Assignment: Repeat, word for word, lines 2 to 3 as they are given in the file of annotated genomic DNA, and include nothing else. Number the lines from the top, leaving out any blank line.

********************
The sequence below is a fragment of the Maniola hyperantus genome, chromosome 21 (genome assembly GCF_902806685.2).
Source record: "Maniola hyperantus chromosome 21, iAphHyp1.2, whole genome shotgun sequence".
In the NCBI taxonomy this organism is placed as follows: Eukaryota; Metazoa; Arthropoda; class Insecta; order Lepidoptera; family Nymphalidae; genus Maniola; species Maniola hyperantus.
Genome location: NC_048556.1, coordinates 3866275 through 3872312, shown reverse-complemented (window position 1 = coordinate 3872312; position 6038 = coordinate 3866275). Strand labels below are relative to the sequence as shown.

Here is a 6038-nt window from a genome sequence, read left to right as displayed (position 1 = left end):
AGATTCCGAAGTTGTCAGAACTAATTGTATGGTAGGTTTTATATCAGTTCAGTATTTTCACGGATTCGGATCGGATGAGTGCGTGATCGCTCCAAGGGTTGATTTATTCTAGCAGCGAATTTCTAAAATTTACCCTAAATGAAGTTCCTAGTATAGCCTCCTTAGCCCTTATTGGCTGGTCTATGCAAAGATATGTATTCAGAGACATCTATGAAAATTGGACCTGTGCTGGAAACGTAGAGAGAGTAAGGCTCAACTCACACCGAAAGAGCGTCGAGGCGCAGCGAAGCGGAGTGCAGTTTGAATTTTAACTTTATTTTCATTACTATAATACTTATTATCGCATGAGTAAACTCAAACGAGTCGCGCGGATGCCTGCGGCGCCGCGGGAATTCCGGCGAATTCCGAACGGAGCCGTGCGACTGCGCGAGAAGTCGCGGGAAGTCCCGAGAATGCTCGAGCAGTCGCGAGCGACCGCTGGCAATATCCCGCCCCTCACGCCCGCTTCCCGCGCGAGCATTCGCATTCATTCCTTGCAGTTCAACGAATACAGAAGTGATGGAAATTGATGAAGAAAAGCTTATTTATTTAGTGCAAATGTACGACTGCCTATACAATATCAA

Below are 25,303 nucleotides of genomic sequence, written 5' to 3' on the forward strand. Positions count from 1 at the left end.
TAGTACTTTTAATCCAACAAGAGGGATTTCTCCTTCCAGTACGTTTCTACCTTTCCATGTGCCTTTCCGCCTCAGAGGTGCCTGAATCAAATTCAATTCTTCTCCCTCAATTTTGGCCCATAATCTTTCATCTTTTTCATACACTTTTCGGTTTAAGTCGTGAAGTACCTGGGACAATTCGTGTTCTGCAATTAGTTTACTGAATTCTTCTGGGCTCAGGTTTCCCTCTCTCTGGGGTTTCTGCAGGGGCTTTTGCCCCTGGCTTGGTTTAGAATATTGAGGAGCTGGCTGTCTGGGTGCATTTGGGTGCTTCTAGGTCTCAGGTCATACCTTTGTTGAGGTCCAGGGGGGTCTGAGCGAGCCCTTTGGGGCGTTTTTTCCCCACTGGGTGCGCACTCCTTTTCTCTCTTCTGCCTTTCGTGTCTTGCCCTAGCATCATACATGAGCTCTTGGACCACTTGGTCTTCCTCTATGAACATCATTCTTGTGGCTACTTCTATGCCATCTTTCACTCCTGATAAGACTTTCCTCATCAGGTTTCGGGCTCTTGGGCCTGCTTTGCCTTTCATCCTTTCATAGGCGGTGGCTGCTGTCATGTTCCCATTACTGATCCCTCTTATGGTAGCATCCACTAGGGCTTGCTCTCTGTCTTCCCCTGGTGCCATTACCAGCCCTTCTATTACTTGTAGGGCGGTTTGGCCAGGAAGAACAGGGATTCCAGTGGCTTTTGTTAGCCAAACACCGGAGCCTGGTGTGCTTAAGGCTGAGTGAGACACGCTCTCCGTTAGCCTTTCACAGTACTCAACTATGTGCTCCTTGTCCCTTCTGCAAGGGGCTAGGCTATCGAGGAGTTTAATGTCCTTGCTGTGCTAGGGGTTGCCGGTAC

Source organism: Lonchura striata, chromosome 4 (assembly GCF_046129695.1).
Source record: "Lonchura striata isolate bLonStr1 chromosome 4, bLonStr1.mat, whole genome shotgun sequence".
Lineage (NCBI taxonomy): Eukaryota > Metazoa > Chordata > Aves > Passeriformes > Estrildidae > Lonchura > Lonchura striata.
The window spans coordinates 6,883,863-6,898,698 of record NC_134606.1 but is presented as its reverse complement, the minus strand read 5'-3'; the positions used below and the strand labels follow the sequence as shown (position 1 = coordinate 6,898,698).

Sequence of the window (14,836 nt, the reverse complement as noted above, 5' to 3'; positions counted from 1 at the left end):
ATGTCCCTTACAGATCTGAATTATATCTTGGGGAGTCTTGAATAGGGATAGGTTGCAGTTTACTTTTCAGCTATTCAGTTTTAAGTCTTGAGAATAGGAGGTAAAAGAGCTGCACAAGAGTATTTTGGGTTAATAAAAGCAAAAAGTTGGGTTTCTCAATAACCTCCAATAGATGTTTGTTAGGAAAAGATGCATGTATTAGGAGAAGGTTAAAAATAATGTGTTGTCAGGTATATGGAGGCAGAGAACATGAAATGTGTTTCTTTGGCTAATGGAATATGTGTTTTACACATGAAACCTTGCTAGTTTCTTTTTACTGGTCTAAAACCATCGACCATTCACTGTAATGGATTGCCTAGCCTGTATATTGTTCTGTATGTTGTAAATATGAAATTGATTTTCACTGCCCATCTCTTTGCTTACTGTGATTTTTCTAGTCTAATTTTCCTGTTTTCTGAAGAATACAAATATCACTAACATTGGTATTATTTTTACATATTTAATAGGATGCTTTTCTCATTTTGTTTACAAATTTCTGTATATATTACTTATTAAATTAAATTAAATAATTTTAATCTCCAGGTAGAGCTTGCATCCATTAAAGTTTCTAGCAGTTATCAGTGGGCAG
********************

Source record: "Maniola hyperantus chromosome 21, iAphHyp1.2, whole genome shotgun sequence".
In the NCBI taxonomy this organism is placed as follows: Eukaryota; Metazoa; Arthropoda; class Insecta; order Lepidoptera; family Nymphalidae; genus Maniola; species Maniola hyperantus.